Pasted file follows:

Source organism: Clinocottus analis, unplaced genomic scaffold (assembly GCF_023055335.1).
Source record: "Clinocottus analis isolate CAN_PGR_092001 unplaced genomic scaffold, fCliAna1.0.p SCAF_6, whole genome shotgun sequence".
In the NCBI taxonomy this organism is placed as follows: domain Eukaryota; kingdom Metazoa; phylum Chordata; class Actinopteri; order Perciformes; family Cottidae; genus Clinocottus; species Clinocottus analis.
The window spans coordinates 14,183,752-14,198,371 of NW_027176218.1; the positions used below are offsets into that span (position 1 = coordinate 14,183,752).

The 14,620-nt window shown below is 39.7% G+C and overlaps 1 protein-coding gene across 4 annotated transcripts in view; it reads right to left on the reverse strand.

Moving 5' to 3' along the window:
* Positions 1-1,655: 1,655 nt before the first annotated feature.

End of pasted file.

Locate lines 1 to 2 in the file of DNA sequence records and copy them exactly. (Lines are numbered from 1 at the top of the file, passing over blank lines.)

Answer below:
Source organism: Clinocottus analis, unplaced genomic scaffold (assembly GCF_023055335.1).
Source record: "Clinocottus analis isolate CAN_PGR_092001 unplaced genomic scaffold, fCliAna1.0.p SCAF_6, whole genome shotgun sequence".